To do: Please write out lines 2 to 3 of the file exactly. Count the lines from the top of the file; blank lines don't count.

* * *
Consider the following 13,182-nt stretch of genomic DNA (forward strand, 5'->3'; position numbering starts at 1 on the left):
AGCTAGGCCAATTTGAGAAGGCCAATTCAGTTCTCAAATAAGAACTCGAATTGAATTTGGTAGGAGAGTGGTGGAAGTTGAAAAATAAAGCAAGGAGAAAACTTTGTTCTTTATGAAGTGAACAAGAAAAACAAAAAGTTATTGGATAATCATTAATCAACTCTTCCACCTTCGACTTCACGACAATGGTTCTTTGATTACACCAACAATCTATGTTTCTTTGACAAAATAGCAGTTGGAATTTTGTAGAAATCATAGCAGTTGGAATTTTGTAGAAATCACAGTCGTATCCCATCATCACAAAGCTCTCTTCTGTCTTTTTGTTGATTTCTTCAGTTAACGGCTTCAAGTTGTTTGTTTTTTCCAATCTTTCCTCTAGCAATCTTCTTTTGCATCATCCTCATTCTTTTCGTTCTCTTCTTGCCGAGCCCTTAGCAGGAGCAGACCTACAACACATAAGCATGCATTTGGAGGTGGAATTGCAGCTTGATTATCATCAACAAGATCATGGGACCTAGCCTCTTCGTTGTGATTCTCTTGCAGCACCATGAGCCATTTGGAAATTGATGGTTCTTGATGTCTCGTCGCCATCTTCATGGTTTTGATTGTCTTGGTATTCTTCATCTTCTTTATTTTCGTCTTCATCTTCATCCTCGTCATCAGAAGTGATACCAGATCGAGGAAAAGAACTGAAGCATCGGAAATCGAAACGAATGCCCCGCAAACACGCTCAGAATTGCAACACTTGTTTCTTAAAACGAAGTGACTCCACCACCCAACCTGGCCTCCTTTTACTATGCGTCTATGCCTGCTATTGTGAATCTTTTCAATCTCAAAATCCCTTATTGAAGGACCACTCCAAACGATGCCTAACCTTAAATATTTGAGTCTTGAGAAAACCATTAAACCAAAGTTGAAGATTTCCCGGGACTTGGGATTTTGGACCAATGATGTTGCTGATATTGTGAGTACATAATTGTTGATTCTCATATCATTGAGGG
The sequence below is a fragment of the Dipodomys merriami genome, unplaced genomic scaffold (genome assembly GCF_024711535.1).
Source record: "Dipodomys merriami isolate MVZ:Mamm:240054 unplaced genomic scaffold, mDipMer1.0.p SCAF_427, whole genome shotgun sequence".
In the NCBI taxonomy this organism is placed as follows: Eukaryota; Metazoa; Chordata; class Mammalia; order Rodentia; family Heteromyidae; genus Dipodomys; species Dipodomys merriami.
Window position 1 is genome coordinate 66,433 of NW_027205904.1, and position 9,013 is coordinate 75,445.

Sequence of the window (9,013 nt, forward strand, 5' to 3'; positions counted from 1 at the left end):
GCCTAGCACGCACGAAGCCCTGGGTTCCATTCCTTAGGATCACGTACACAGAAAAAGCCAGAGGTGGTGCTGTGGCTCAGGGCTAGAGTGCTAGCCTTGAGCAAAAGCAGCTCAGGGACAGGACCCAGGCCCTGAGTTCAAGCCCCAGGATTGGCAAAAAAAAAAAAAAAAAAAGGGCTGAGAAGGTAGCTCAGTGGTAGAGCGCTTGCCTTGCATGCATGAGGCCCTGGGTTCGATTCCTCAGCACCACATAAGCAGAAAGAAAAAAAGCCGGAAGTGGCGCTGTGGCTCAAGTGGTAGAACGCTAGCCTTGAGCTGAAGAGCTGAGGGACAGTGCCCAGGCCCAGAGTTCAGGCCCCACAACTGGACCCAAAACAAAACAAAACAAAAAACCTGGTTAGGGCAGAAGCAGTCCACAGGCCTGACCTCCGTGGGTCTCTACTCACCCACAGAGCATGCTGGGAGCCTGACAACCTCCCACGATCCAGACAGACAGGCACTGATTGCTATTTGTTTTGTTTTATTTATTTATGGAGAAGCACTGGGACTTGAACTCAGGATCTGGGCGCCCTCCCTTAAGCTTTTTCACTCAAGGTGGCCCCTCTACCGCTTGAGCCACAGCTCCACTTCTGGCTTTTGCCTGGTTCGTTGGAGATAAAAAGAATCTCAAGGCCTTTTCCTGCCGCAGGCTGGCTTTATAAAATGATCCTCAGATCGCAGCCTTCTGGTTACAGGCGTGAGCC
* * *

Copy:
AGCTAGGCCAATTTGAGAAGGCCAATTCAGTTCTCAAATAAGAACTCGAATTGAATTTGGTAGGAGAGTGGTGGAAGTTGAAAAATAAAGCAAGGAGAAAACTTTGTTCTTTATGAAGTGAACAAGAAAAACAAAAAGTTATTGGATAATCATTAATCAACTCTTCCACCTTCGACTTCACGACAATGGTTCTTTGATTACACCAACAATCTATGTTTCTTTGACAAAATAGCAGTTGGAATTTTGTAGAAATCATAGCAGTTGGAATTTTGTAGAAATCACAGTCGTATCCCATCATCACAAAGCTCTCTTCTGTCTTTTTGTTGATTTCTTCAGTTAACGGCTTCAAGTTGTTTGTTTTTTCCAATCTTTCCTCTAGCAATCTTCTTTTGCATCATCCTCATTCTTTTCGTTCTCTTCTTGCCGAGCCCTTAGCAGGAGCAGACCTACAACACATAAGCATGCATTTGGAGGTGGAATTGCAGCTTGATTATCATCAACAAGATCATGGGACCTAGCCTCTTCGTTGTGATTCTCTTGCAGCACCATGAGCCATTTGGAAATTGATGGTTCTTGATGTCTCGTCGCCATCTTCATGGTTTTGATTGTCTTGGTATTCTTCATCTTCTTTATTTTCGTCTTCATCTTCATCCTCGTCATCAGAAGTGATACCAGATCGAGGAAAAGAACTGAAGCATCGGAAATCGAAACGAATGCCCCGCAAACACGCTCAGAATTGCAACACTTGTTTCTTAAAACGAAGTGACTCCACCACCCAACCTGGCCTCCTTTTACTATGCGTCTATGCCTGCTATTGTGAATCTTTTCAATCTCAAAATCCCTTATTGAAGGACCACTCCAAACGATGCCTAACCTTAAATATTTGAGTCTTGAGAAAACCATTAAACCAAAGTTGAAGATTTCCCGGGACTTGGGATTTTGGACCAATGATGTTGCTGATATTGTGAGTACATAATTGTTGATTCTCATATCATTGAGGG
The sequence below is a fragment of the Dipodomys merriami genome, unplaced genomic scaffold (genome assembly GCF_024711535.1).